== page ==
It’s our first Hollowed Out Shell of a Thursday of 2022. Let’s dive in. Today we talk about how small business has fared during this wave of the omicron variant of the coronavirus. We also discuss the Supreme Court’s response to President Joe Biden’s vaccine mandate for large employers and what it means. Plus, an update on the situation at the Ukraine-Russia border and new charges against some of the Jan. 6 Capitol rioters. And some fishy Make Me Smiles. Stay tuned to the end because Kai finally gives us his most played songs of 2021.
Here’s everything we talked about on the show:
- “Omicron Hits U.S. Small Firms, With One-Third Posting Sales Drop” from Bloomberg
- “Supreme Court blocks Biden Covid vaccine mandate for businesses, allows health-care worker rule” from CNBC
- “Supreme Court Blocks Biden’s Virus Mandate for Large Employers” from The New York Times
- Massachusetts wastewater COVID update shows levels dropping from NBC Boston
- “Russia and the U.S. Face Off Over Ukraine” from The New York Times
- “U.S. is ‘fully prepared’ if Russia invades Ukraine, secretary of state says” from NPR
- “Oath Keepers leader, 10 others charged with ‘seditious conspiracy’ in Jan. 6 Capitol attack” from NBC News
Make Me Smart January 13, 2022 transcript
Note: Marketplace podcasts are meant to be heard, with emphasis, tone and audio elements a transcript can’t capture. Transcripts are generated using a combination of automated software and human transcribers, and may contain errors. Please check the corresponding audio before quoting it.
Kai Ryssdal: Very interesting. Okay. We’ll work it into the end, we’ll work it into the end.
Marielle Segarra: All right. I’m Marielle Segarra. Welcome back to Make Me Smart. Where we make today make sense. We were just about to hear Kai Rysddal’s top listened to songs of last year but saved by the bell.
Kai Ryssdal: Wow. Saved by the bell. Yes. I’m Kai, thanks for joining us. It is Hollowed Out Shell Thursday, although honestly and maybe this is just because it’s early in the year and I had a good night’s sleep last night. I don’t know. I’m not really all that hollowed out today. But you know, we’ll see how things stand 15 minutes from now. A little bit of news, a little bit of Make Me Smile, and then we are on our way. I don’t know how you’re feeling. You feeling you feel on hollowed out or normal?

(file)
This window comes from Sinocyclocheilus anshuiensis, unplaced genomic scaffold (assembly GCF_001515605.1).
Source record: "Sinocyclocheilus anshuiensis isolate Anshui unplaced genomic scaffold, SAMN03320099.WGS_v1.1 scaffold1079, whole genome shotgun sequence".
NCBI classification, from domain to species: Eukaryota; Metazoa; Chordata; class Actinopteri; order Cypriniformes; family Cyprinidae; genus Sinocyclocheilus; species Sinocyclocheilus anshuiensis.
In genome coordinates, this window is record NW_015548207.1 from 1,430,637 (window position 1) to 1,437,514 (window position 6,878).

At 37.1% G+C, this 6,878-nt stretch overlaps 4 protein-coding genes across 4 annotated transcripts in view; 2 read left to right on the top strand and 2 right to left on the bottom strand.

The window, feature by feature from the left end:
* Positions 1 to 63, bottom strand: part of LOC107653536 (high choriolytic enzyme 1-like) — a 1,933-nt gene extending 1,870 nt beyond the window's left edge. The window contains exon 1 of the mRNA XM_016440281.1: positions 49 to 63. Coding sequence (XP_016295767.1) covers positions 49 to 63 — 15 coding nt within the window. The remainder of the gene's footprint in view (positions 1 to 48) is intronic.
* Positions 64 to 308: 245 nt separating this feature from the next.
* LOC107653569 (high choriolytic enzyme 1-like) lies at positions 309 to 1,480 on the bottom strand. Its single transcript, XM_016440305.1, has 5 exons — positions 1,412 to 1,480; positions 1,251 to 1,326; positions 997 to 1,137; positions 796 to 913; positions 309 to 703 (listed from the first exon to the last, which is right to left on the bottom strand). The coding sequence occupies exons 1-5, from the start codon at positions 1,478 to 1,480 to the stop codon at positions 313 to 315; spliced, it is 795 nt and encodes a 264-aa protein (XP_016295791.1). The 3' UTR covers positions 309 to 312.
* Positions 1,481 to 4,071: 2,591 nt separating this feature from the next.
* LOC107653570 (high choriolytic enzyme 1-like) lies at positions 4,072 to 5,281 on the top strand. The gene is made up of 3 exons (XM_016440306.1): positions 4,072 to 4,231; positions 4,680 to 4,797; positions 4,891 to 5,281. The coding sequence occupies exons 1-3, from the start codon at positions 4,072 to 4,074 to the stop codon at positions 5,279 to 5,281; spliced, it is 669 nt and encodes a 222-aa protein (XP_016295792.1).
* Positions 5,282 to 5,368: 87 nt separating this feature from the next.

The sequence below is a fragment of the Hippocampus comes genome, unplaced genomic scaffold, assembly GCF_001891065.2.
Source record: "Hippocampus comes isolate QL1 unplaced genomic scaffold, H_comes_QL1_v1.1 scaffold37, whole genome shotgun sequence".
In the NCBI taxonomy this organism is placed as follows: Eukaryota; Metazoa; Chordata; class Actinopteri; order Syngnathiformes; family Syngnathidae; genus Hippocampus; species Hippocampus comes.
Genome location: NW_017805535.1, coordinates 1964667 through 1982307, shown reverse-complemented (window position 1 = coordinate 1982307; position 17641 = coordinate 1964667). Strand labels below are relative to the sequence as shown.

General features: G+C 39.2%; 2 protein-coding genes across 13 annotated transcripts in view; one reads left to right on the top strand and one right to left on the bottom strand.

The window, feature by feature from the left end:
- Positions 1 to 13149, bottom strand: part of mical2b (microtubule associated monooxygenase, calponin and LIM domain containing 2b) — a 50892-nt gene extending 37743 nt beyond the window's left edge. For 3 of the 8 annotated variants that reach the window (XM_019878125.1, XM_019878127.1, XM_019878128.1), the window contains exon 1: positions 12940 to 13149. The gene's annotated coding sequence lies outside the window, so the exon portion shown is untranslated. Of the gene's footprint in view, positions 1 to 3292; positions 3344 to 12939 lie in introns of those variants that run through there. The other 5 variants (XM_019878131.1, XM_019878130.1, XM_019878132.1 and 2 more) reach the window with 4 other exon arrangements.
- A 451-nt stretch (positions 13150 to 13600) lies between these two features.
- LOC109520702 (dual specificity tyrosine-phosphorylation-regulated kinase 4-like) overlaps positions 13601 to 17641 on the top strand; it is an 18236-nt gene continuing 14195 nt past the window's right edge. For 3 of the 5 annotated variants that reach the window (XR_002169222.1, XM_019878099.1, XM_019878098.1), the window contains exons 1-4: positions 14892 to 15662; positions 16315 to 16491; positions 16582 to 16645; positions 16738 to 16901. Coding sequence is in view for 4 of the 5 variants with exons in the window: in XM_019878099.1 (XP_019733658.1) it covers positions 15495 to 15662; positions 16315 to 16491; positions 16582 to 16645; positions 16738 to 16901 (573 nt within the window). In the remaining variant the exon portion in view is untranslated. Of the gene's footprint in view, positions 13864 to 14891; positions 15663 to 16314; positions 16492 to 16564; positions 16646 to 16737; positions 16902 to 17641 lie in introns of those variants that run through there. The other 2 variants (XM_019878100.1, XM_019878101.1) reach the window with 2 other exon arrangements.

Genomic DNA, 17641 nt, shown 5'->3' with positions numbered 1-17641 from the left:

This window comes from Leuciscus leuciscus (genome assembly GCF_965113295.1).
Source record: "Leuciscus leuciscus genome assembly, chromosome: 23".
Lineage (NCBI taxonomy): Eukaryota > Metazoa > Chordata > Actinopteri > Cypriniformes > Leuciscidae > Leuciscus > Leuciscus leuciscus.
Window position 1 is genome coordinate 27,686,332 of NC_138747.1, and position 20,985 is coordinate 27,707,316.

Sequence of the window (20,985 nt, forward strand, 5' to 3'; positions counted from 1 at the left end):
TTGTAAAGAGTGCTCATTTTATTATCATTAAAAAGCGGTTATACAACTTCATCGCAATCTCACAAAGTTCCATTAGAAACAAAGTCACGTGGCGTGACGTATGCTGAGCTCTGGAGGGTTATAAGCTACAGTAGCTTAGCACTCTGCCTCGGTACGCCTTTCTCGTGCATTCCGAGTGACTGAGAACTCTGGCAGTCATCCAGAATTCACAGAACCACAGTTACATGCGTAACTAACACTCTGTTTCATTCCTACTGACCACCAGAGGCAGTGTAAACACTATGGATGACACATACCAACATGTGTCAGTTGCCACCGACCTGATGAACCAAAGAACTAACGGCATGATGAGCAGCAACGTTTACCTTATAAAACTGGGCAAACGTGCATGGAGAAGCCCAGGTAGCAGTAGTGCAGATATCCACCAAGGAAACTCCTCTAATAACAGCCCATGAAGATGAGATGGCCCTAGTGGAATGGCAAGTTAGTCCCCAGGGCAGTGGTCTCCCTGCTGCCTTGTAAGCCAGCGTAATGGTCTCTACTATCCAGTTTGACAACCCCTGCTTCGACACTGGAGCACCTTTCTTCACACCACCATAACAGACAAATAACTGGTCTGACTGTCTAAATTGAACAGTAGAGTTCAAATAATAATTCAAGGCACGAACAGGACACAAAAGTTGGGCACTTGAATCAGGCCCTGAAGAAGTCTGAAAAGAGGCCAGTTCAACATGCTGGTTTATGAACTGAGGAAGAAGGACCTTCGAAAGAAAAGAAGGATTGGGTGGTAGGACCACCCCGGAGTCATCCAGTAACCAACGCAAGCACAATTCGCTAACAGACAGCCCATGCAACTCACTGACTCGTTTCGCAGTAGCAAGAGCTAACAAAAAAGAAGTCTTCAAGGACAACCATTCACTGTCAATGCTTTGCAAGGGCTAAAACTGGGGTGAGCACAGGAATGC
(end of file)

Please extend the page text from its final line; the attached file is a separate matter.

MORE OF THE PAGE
Marielle Segarra: I feel okay. Honestly a little hollowed out today. To be honest. Yeah.
Kai Ryssdal: Really? All right. Okay.
Marielle Segarra: That’s not the norm for me. So I feel – yeah. But yeah, it’s okay. It’s all this news, honestly.
Kai Ryssdal: Yeah, there is a lot of news. All right. So let’s just dig in. And none of this is extraordinarily unheard of news. It’s all big news items. But I got a couple of things I want to say number one, of course. Today the Supreme Court blocked the – that’s not the vice president– it’s the president’s vaccine or test rule. They blocked a key part of it that part that would have been instituted by OSHA, the Occupational Safety and Health Administration. The court basically said, “OSHA can do a lot but this is too broad a mandate.” The justices did let stand the ruling on health care workers about 10 million health care workers. But here’s what I want to point out about the OSHA decision. So the Supreme Court said OSHA swung too big a stick, right, they tried to do too big a mandate that was not in their purview. And it was a 6-3 vote as you might have expected. And as you probably heard, here’s the key part, though. The Supreme Court did not say that there are no other agencies that can put into place, test or vaccinate mandates on the American workforce. So if OSHA can’t do it, then perhaps others can and that’s a key part of this thing. The court basically said you didn’t do it right. Which they said to the Trump administration, a lot specifically on some of the immigration rules. So I think if the Biden administration smart, they’re gonna have another whack at this, and come back. We’ll see where that one goes. Number two –